Disaster has been averted. After evoking fury from the Muslim world, particularly Pakistan, by announcing a blasphemous cartoon competition, Dutch anti-Islam lawmaker Geert Wilders has cancelled the planned caricatures contest following "death threats and concerns other people could be put at risk". The competition had prompted outrage across Pakistan, with politico-religious party, Tehreek-i-Labbaik (TLP) planning another mega protest to demand that Pakistan expel the Netherlands ambassador and cut off diplomatic ties with Holland.
Now that the alleged war has been won, the parties are left to battle over who can reclaim the victory. PTI certainly is congratulating itself for the cancellation of the competition, with Foreign Minister Shah Mahmood Quereshi declaring that the issue had been resolved due to the effective diplomatic efforts of the government. TLP, after a disappointing election performance, will also try to cash in on this victory for Islam. The real facts, that Geert Wilders is an extremist opposition politician, not representative of the Netherlands government, who had set up this situation in order to provoke a violent reaction, may remain ignored.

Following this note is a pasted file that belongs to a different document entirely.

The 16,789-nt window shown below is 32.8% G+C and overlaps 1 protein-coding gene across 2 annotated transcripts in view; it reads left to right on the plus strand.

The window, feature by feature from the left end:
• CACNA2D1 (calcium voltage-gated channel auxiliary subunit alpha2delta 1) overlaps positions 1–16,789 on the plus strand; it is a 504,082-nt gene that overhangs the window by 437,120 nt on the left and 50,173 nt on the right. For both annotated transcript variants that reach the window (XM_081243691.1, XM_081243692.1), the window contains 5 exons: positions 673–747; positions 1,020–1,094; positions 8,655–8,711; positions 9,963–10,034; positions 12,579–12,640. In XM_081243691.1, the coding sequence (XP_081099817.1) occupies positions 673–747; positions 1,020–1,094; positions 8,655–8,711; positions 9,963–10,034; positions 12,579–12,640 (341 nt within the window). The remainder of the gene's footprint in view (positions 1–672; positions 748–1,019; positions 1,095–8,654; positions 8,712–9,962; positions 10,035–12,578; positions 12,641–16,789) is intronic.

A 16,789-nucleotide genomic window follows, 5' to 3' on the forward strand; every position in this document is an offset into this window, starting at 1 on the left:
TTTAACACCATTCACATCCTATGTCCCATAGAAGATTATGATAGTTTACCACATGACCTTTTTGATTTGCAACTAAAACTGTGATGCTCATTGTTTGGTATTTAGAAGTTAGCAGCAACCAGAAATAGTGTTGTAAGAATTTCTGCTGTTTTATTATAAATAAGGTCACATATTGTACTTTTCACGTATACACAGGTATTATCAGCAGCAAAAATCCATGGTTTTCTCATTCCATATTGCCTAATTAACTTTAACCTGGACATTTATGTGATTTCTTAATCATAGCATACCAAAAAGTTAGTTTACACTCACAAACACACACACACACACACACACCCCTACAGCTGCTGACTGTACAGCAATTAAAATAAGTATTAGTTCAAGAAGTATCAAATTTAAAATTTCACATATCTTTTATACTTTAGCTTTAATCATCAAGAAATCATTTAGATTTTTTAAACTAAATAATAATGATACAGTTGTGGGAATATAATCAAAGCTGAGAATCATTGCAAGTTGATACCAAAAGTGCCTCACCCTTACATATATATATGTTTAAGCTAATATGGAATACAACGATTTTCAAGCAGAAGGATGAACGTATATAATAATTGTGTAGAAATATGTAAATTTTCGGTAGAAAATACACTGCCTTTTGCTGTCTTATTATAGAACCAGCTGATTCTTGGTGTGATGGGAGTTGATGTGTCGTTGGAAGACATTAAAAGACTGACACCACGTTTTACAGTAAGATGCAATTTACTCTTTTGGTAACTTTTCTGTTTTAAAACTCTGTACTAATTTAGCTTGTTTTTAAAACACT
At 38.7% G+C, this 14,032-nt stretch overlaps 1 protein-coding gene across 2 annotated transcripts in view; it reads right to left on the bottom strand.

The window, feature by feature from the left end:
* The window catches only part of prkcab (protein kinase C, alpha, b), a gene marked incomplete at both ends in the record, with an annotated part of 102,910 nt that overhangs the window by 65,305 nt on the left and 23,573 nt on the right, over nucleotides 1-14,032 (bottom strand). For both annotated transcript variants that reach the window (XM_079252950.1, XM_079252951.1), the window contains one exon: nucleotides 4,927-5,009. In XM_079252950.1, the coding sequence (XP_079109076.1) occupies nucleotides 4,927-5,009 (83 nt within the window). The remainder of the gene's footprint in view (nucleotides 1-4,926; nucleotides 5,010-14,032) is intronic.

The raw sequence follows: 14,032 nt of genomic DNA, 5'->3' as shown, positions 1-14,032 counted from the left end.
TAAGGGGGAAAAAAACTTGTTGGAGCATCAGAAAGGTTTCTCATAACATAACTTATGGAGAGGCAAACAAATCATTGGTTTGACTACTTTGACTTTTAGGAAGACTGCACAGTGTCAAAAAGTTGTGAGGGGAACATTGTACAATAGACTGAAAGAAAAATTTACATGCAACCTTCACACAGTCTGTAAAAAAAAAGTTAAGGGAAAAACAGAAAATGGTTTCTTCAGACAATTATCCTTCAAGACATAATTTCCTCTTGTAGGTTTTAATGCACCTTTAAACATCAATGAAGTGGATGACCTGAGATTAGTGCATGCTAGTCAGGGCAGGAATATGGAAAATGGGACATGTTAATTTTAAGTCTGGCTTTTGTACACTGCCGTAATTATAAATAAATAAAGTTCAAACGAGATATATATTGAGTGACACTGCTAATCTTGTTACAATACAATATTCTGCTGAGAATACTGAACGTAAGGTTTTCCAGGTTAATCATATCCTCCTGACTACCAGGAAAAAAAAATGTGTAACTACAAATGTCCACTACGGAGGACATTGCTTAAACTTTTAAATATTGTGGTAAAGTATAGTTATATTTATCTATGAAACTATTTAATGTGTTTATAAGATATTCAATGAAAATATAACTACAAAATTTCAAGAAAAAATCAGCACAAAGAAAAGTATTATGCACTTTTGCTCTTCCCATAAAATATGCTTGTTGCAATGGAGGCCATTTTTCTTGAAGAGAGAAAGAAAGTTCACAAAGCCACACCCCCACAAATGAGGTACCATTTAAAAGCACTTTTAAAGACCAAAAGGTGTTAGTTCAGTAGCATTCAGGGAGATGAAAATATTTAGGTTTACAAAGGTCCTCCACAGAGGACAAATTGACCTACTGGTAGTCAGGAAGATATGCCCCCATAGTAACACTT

Nevertheless, whatever mysterious force prompted the competition to end, we should all say a prayer that it was cancelled before any major causalities could take place in Pakistan. Previous such incidents, such as Faizabad, have taught us how volatile and violent these situations can become. Perhaps the biggest victors out of this is PTI, which has evaded what could have been a highly disruptive protest, avoided breaking relations with Netherlands, and placated Khadim Rizvi, who is probably disappointed at missing an opportunity for another bombastic protest.
However, blasphemy still remains a thorny issue, and with tempers high, there is still risk of inflammation. PTI should now focus on cooling the enraged sentiment of the population, not rile up any more features on this issue, and focus on actual in-Pakistan human rights problems.